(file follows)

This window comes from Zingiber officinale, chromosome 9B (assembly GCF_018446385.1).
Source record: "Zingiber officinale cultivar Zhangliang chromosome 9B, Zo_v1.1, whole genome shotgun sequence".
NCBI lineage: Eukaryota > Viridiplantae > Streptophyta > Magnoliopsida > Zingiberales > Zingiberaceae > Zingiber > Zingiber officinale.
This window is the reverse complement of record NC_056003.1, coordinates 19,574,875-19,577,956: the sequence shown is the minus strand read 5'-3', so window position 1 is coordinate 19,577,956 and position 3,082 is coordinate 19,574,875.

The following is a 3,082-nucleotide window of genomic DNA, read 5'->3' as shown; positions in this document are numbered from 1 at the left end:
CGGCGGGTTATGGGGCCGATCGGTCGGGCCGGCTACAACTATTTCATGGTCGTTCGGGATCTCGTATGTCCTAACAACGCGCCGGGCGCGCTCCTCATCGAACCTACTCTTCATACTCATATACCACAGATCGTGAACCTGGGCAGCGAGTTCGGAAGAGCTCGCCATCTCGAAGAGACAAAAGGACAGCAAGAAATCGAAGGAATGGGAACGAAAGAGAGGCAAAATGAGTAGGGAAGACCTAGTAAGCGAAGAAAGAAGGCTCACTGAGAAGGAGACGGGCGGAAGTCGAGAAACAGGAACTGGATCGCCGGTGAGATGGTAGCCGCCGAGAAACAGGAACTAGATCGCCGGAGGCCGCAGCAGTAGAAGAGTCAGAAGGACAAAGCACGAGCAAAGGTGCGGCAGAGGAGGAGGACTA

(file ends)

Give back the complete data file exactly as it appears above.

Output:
This window comes from Zingiber officinale, chromosome 9B (assembly GCF_018446385.1).
Source record: "Zingiber officinale cultivar Zhangliang chromosome 9B, Zo_v1.1, whole genome shotgun sequence".
NCBI lineage: Eukaryota > Viridiplantae > Streptophyta > Magnoliopsida > Zingiberales > Zingiberaceae > Zingiber > Zingiber officinale.
This window is the reverse complement of record NC_056003.1, coordinates 19,574,875-19,577,956: the sequence shown is the minus strand read 5'-3', so window position 1 is coordinate 19,577,956 and position 3,082 is coordinate 19,574,875.

The following is a 3,082-nucleotide window of genomic DNA, read 5'->3' as shown; positions in this document are numbered from 1 at the left end:
CGGCGGGTTATGGGGCCGATCGGTCGGGCCGGCTACAACTATTTCATGGTCGTTCGGGATCTCGTATGTCCTAACAACGCGCCGGGCGCGCTCCTCATCGAACCTACTCTTCATACTCATATACCACAGATCGTGAACCTGGGCAGCGAGTTCGGAAGAGCTCGCCATCTCGAAGAGACAAAAGGACAGCAAGAAATCGAAGGAATGGGAACGAAAGAGAGGCAAAATGAGTAGGGAAGACCTAGTAAGCGAAGAAAGAAGGCTCACTGAGAAGGAGACGGGCGGAAGTCGAGAAACAGGAACTGGATCGCCGGTGAGATGGTAGCCGCCGAGAAACAGGAACTAGATCGCCGGAGGCCGCAGCAGTAGAAGAGTCAGAAGGACAAAGCACGAGCAAAGGTGCGGCAGAGGAGGAGGACTA